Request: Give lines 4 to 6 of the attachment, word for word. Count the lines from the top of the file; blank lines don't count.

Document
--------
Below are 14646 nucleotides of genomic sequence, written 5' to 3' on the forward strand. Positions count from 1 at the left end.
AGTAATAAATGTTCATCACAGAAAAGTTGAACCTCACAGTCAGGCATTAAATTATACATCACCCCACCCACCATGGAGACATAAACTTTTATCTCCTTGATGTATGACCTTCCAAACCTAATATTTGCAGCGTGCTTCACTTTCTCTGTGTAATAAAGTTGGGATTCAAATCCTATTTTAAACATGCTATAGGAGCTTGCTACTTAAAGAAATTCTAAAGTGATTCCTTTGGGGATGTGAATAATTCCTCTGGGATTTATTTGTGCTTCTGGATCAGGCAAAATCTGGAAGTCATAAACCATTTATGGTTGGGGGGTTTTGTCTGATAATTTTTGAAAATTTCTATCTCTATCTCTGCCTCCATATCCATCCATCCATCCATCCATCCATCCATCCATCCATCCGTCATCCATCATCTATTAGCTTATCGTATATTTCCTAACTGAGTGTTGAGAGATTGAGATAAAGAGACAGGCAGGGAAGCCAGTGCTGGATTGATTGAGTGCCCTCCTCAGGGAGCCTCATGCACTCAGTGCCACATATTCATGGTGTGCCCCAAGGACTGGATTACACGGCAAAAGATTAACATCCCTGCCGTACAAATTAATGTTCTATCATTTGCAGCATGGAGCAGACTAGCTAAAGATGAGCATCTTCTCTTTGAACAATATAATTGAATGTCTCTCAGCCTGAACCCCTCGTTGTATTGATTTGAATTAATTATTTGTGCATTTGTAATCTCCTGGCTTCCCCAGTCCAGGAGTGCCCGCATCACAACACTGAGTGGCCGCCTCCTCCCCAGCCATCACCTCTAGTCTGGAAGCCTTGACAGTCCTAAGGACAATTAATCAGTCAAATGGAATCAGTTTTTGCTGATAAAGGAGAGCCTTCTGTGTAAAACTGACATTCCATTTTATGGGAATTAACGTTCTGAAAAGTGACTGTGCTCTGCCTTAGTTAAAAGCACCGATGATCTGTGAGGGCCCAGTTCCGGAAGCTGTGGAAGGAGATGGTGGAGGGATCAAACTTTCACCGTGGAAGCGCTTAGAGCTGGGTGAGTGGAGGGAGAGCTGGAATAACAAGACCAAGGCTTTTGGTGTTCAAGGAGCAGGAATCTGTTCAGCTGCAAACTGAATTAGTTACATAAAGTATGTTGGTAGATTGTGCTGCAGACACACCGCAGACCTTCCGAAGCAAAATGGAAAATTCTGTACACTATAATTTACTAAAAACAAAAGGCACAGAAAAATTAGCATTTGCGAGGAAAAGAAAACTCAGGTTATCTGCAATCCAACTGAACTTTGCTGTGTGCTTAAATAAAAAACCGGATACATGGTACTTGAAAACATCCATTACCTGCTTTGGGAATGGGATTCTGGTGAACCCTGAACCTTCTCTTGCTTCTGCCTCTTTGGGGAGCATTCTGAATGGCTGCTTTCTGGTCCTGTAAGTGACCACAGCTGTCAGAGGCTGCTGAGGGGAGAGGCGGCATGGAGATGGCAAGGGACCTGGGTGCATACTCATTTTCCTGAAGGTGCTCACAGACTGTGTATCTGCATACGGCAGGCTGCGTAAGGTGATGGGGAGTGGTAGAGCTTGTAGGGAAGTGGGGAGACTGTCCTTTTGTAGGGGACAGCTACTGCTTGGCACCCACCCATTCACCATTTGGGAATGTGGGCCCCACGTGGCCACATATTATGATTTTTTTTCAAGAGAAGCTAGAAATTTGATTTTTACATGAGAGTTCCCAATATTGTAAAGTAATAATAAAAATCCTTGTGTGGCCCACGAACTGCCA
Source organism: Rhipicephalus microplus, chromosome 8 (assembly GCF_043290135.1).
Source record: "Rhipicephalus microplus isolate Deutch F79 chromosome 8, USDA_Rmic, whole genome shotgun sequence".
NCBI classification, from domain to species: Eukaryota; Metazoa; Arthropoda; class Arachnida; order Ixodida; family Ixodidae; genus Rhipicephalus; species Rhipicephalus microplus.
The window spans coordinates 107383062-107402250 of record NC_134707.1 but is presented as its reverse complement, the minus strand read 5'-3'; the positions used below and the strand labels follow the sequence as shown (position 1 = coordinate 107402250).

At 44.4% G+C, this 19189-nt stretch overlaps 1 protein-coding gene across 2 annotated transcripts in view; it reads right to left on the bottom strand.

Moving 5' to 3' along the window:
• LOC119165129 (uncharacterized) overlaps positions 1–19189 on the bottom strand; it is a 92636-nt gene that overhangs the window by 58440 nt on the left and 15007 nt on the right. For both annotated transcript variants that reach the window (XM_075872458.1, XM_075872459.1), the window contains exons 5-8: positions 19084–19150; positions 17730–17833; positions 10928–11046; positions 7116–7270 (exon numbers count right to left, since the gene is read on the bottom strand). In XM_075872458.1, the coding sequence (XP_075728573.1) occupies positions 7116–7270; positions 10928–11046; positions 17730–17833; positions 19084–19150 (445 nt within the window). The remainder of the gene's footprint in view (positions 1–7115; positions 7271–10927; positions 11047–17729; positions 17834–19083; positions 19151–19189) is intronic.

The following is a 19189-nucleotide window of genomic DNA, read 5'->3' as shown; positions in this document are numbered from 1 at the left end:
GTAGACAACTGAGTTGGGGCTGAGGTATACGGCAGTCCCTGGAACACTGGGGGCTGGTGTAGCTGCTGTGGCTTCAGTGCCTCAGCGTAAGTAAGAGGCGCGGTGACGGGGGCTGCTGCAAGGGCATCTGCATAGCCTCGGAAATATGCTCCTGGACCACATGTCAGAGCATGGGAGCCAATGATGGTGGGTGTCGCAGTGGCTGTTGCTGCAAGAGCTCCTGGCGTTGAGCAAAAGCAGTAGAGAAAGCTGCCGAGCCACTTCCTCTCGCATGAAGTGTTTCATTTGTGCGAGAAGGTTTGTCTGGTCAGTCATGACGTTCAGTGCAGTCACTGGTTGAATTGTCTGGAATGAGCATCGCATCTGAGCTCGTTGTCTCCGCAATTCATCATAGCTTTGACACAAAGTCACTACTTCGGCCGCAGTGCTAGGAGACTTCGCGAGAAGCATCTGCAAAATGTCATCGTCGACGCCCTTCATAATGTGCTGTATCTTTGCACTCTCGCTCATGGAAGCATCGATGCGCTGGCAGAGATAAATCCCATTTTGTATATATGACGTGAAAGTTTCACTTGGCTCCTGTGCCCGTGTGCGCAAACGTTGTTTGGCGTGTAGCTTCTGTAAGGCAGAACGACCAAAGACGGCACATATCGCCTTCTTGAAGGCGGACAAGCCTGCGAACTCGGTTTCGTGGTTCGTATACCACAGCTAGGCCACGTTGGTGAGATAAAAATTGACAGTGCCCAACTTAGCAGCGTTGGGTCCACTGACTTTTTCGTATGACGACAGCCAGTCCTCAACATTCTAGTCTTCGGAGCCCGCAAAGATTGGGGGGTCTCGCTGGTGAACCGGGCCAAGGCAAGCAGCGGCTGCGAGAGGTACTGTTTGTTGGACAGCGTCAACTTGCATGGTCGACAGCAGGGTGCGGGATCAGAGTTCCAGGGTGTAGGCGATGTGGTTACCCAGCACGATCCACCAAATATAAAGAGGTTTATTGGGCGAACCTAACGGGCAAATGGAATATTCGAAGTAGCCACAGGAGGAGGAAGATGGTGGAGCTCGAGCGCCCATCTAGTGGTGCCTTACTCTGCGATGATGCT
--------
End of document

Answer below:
Source record: "Rhipicephalus microplus isolate Deutch F79 chromosome 8, USDA_Rmic, whole genome shotgun sequence".
NCBI classification, from domain to species: Eukaryota; Metazoa; Arthropoda; class Arachnida; order Ixodida; family Ixodidae; genus Rhipicephalus; species Rhipicephalus microplus.
The window spans coordinates 107383062-107402250 of record NC_134707.1 but is presented as its reverse complement, the minus strand read 5'-3'; the positions used below and the strand labels follow the sequence as shown (position 1 = coordinate 107402250).